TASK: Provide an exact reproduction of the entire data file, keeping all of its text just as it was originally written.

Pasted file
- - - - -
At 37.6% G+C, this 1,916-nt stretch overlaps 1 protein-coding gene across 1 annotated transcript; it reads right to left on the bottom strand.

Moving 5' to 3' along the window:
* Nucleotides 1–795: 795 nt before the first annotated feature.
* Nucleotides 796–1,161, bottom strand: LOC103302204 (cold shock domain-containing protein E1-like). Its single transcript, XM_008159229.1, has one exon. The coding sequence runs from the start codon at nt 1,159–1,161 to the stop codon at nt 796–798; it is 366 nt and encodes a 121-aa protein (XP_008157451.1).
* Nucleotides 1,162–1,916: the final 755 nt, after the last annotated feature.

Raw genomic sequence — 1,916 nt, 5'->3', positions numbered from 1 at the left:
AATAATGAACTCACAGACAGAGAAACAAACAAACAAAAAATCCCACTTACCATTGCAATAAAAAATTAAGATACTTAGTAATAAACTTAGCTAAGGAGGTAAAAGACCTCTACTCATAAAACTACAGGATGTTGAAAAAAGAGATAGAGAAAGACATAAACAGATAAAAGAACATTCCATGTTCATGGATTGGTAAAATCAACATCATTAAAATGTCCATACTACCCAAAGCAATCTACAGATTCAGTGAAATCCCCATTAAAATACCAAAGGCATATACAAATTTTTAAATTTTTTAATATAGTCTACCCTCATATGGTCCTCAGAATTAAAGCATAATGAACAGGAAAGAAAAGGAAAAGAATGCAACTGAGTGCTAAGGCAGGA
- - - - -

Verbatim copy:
At 37.6% G+C, this 1,916-nt stretch overlaps 1 protein-coding gene across 1 annotated transcript; it reads right to left on the bottom strand.

Moving 5' to 3' along the window:
* Nucleotides 1–795: 795 nt before the first annotated feature.
* Nucleotides 796–1,161, bottom strand: LOC103302204 (cold shock domain-containing protein E1-like). Its single transcript, XM_008159229.1, has one exon. The coding sequence runs from the start codon at nt 1,159–1,161 to the stop codon at nt 796–798; it is 366 nt and encodes a 121-aa protein (XP_008157451.1).
* Nucleotides 1,162–1,916: the final 755 nt, after the last annotated feature.

Raw genomic sequence — 1,916 nt, 5'->3', positions numbered from 1 at the left:
AATAATGAACTCACAGACAGAGAAACAAACAAACAAAAAATCCCACTTACCATTGCAATAAAAAATTAAGATACTTAGTAATAAACTTAGCTAAGGAGGTAAAAGACCTCTACTCATAAAACTACAGGATGTTGAAAAAAGAGATAGAGAAAGACATAAACAGATAAAAGAACATTCCATGTTCATGGATTGGTAAAATCAACATCATTAAAATGTCCATACTACCCAAAGCAATCTACAGATTCAGTGAAATCCCCATTAAAATACCAAAGGCATATACAAATTTTTAAATTTTTTAATATAGTCTACCCTCATATGGTCCTCAGAATTAAAGCATAATGAACAGGAAAGAAAAGGAAAAGAATGCAACTGAGTGCTAAGGCAGGA